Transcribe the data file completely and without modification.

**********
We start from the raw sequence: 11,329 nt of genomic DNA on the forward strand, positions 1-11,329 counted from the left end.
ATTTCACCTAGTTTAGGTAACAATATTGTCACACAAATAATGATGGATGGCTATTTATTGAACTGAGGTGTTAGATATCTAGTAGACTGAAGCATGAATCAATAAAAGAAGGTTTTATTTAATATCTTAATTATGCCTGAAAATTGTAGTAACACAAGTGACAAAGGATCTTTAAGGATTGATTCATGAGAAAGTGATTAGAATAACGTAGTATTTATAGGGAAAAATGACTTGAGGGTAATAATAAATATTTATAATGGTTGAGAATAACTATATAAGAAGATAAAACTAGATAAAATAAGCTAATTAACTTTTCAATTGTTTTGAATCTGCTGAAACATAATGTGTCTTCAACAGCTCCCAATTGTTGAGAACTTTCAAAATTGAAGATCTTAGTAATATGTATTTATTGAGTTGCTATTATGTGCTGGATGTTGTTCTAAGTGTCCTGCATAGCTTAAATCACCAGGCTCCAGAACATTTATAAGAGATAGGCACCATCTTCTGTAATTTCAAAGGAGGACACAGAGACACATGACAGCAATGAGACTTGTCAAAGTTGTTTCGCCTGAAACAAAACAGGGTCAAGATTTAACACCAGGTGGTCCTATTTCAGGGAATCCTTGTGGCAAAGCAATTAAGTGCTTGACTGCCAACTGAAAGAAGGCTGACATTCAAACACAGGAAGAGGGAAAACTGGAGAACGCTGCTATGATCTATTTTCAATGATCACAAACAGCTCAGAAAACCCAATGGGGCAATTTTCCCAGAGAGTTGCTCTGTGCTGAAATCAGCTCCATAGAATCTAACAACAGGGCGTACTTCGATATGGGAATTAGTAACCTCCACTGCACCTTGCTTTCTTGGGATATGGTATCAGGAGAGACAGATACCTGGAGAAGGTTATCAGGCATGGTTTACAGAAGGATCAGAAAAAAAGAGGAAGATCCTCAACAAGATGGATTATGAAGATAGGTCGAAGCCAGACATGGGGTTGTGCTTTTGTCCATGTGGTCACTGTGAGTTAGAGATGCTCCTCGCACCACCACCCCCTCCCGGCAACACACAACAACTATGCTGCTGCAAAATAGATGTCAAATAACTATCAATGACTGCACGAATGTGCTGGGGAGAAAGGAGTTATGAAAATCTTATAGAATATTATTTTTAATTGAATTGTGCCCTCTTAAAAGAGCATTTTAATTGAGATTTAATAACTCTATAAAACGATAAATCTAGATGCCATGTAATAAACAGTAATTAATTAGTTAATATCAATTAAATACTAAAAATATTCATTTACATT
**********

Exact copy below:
We start from the raw sequence: 11,329 nt of genomic DNA on the forward strand, positions 1-11,329 counted from the left end.
ATTTCACCTAGTTTAGGTAACAATATTGTCACACAAATAATGATGGATGGCTATTTATTGAACTGAGGTGTTAGATATCTAGTAGACTGAAGCATGAATCAATAAAAGAAGGTTTTATTTAATATCTTAATTATGCCTGAAAATTGTAGTAACACAAGTGACAAAGGATCTTTAAGGATTGATTCATGAGAAAGTGATTAGAATAACGTAGTATTTATAGGGAAAAATGACTTGAGGGTAATAATAAATATTTATAATGGTTGAGAATAACTATATAAGAAGATAAAACTAGATAAAATAAGCTAATTAACTTTTCAATTGTTTTGAATCTGCTGAAACATAATGTGTCTTCAACAGCTCCCAATTGTTGAGAACTTTCAAAATTGAAGATCTTAGTAATATGTATTTATTGAGTTGCTATTATGTGCTGGATGTTGTTCTAAGTGTCCTGCATAGCTTAAATCACCAGGCTCCAGAACATTTATAAGAGATAGGCACCATCTTCTGTAATTTCAAAGGAGGACACAGAGACACATGACAGCAATGAGACTTGTCAAAGTTGTTTCGCCTGAAACAAAACAGGGTCAAGATTTAACACCAGGTGGTCCTATTTCAGGGAATCCTTGTGGCAAAGCAATTAAGTGCTTGACTGCCAACTGAAAGAAGGCTGACATTCAAACACAGGAAGAGGGAAAACTGGAGAACGCTGCTATGATCTATTTTCAATGATCACAAACAGCTCAGAAAACCCAATGGGGCAATTTTCCCAGAGAGTTGCTCTGTGCTGAAATCAGCTCCATAGAATCTAACAACAGGGCGTACTTCGATATGGGAATTAGTAACCTCCACTGCACCTTGCTTTCTTGGGATATGGTATCAGGAGAGACAGATACCTGGAGAAGGTTATCAGGCATGGTTTACAGAAGGATCAGAAAAAAAGAGGAAGATCCTCAACAAGATGGATTATGAAGATAGGTCGAAGCCAGACATGGGGTTGTGCTTTTGTCCATGTGGTCACTGTGAGTTAGAGATGCTCCTCGCACCACCACCCCCTCCCGGCAACACACAACAACTATGCTGCTGCAAAATAGATGTCAAATAACTATCAATGACTGCACGAATGTGCTGGGGAGAAAGGAGTTATGAAAATCTTATAGAATATTATTTTTAATTGAATTGTGCCCTCTTAAAAGAGCATTTTAATTGAGATTTAATAACTCTATAAAACGATAAATCTAGATGCCATGTAATAAACAGTAATTAATTAGTTAATATCAATTAAATACTAAAAATATTCATTTACATT